One of the most fundamental frameworks I always share with clients is the one pictured above. It’s straightforward and illustrates the essence of what flows through a marketing automation solution. It typically serves as a nice starting basis for discussion and discovery.
Here’s how it usually goes:
- People always jump on the Conversation
Right on! That’s exactly why we’re implementing a marketing automation solution! We can’t wait to start blasting out emails and firing up webinars! This is just what we need to empower our small marketing team to get 10 times as much done!
- People always look forward to the Conversion
We desperately need data! We don’t know what’s working and what’s not. Analytics, analytics, analytics! Can’t wait to have real numbers on which to base decisions. And with all those new highly qualified leads, our sales people are going to love us!
- Unfortunately, people often downplay the Content
I think we have some old white papers in here somewhere, maybe a tutorial or something. Lots of PowerPoints. Definitely got installation and instructional videos, those should be good, some demos too. So, when do you think we can get our first email blast out there?
And therein lies the challenge. It’s hard to have an ongoing conversation, and certainly hard to nurture that toward conversion, if all you’re doing is flinging product info out there. A key ingredient is missing.
You Need to Say Something!
I can’t begin to tell you how many times clients give a playfully guilty yet knowing laugh when I say that. Like getting their fingers caught in the cookie jar. “Yep, you got me there.” Intuitively they know something’s missing. It’s just hard to put a finger on it.
Content is tricky business. It requires great writing skills, of course. But it also requires insight, acumen, street savvy and a thorough understanding of the line of business. Nobody said it was easy.
So here’s some food for thought:
1. It’s the why, not the how
Try to convey the reason why the prospect will be better off with your products. And be mindful of who you’re addressing. This goes to the heart of specific value propositions that are targeted to specific segments.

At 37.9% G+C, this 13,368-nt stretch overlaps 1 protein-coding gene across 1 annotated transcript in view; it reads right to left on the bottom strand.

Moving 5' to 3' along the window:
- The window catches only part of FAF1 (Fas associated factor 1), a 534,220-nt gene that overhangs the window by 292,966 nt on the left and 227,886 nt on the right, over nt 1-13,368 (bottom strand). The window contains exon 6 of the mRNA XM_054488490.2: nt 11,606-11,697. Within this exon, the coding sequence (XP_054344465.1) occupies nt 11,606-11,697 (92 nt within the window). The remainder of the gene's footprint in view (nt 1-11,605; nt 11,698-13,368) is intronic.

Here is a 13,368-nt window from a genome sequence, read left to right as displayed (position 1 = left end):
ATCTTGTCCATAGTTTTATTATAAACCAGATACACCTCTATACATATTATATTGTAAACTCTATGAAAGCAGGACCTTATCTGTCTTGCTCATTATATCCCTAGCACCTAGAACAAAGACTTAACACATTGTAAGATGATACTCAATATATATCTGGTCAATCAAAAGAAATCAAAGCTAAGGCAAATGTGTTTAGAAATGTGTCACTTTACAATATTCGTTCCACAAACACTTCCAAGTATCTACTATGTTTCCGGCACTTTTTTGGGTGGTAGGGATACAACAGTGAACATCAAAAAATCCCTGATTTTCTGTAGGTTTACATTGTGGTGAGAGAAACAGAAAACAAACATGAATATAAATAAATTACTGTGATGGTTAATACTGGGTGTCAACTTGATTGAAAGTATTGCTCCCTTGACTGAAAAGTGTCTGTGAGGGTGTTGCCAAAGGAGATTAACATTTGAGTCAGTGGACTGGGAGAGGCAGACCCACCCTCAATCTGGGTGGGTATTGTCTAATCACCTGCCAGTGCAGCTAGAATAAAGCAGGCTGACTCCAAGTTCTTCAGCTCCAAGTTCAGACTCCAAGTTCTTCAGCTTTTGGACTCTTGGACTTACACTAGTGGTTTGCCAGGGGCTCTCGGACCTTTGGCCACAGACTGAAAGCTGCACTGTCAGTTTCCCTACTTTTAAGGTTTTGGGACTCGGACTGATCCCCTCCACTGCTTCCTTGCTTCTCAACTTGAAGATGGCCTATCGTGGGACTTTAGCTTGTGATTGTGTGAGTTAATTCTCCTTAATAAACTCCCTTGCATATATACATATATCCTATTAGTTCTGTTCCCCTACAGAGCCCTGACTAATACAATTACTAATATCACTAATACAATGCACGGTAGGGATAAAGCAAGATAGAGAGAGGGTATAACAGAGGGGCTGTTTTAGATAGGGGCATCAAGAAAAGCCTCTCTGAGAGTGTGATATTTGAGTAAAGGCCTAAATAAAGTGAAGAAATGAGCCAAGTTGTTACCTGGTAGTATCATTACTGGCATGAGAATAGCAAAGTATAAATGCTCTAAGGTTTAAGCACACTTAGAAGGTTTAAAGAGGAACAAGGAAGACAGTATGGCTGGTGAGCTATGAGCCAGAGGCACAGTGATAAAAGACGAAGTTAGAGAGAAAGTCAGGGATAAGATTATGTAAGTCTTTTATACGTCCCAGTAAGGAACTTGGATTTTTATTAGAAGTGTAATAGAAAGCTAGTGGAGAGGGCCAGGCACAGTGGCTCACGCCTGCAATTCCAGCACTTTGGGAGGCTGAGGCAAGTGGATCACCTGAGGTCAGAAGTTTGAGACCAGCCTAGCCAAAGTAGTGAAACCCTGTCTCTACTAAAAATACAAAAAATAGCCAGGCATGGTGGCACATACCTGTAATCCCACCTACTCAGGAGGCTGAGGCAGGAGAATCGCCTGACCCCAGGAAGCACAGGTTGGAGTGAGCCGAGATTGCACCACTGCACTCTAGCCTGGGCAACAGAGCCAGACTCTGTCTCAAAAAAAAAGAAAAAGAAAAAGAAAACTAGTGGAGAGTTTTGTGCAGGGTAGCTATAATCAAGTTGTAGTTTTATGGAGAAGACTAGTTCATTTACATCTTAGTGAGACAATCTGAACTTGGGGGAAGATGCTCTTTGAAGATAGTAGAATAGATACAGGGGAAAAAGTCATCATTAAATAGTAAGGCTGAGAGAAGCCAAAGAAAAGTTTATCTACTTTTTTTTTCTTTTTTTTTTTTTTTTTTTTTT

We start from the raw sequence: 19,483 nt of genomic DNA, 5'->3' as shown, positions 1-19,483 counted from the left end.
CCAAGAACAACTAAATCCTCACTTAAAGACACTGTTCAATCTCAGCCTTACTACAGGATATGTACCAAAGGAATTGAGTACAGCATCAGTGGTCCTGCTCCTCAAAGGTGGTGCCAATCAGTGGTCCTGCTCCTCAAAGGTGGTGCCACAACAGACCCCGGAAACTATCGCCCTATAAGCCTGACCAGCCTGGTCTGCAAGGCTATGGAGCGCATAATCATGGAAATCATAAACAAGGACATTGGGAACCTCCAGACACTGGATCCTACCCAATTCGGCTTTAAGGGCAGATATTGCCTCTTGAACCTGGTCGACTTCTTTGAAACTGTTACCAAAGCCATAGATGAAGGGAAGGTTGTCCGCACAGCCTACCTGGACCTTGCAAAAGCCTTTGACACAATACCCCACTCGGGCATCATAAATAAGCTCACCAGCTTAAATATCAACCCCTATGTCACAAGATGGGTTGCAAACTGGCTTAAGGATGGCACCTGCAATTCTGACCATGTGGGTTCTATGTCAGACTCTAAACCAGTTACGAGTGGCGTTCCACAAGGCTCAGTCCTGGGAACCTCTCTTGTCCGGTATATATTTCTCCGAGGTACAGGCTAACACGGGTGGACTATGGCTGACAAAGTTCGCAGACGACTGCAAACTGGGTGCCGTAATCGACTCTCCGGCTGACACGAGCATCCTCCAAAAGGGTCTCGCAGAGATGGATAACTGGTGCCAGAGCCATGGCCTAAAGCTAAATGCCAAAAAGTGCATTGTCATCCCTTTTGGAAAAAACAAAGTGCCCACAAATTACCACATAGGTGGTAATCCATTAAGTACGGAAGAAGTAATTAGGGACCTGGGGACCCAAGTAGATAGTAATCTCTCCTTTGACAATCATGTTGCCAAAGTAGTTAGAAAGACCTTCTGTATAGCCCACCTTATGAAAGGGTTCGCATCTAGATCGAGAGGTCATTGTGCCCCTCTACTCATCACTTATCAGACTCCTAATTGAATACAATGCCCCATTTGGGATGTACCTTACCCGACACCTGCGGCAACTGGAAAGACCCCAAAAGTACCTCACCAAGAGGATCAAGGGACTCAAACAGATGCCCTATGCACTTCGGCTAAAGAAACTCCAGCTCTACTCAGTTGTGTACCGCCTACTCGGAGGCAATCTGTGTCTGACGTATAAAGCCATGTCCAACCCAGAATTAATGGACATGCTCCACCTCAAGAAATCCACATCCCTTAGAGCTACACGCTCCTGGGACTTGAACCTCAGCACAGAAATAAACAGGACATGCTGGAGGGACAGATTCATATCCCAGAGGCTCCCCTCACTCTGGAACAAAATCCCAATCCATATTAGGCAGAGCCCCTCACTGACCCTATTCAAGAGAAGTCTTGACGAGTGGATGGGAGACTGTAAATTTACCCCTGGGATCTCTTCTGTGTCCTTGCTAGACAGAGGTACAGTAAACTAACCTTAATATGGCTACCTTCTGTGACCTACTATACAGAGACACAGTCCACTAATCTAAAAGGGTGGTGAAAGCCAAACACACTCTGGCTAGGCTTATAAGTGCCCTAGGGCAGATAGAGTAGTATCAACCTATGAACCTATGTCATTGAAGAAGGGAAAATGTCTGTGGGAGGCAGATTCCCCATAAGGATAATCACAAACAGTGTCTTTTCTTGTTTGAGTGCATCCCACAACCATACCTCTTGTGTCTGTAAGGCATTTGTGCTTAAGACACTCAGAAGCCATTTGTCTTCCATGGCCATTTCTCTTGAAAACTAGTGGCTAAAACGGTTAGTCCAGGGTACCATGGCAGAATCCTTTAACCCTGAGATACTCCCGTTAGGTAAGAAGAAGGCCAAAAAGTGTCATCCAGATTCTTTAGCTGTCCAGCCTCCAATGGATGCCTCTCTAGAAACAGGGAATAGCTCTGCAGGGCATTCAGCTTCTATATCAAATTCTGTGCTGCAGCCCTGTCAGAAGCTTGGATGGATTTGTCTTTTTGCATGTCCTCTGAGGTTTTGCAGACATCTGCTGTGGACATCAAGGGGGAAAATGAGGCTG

2. Nobody cares about you, they care about themselves
Sorry, they’re looking out for their own welfare, not yours. So what can you do to advance that? Get inside their shoes. What are their business challenges? Show that (a) you viscerally understand those challenges, and (b) you’re in a position to solve them.
3. Your job is to get them promoted
Consider this a rule of thumb. Anything you can say to improve their day-to-day job performance is fair game. Think of your content as their “consigliere.” It’s a means to become their trusted advisor. If it helps advance their career, they will actively seek you out.
4. Educate and inform
Content should be instructive and fresh. What’s new in the industry? What trends are shaping up? Again, from their perspective: industries and trends they are likely to follow, not you.
5. Convey thought leadership
This is perhaps the most difficult one, because it entails a sustained, consistent stream of content. Ironically, this is the one area of content that is actually more about you and less about them. They’re looking for assurance that they’re hitching their wagon to a product that solves their problems, gets them promoted – and that will continue to do so into the future. Convey an aura of “we’re on top of it, we’re at the forefront.” Show them you’re doing your homework, so that they won’t have to. Offer a point of view.
6. Deliver substance & frequency over polish
A last point, and a critical one: don’t let polish stand in the way. It’s about saying something substantial, not about packaging it up all nice and pretty. Creatives, glossies, rich production…that’s treacherous. It’s a wall standing between you and content glory. Don’t fall into that trap. It’s paralysis.